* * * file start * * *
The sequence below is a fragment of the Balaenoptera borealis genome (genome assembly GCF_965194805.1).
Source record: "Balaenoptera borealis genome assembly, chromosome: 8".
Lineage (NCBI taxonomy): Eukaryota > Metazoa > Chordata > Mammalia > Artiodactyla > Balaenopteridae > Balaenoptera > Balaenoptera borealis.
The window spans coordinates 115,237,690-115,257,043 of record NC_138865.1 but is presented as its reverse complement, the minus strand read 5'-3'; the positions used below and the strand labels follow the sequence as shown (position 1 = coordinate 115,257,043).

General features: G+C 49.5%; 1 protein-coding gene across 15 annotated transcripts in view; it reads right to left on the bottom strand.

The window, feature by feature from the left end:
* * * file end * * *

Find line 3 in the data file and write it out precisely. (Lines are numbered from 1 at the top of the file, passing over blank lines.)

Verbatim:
Lineage (NCBI taxonomy): Eukaryota > Metazoa > Chordata > Mammalia > Artiodactyla > Balaenopteridae > Balaenoptera > Balaenoptera borealis.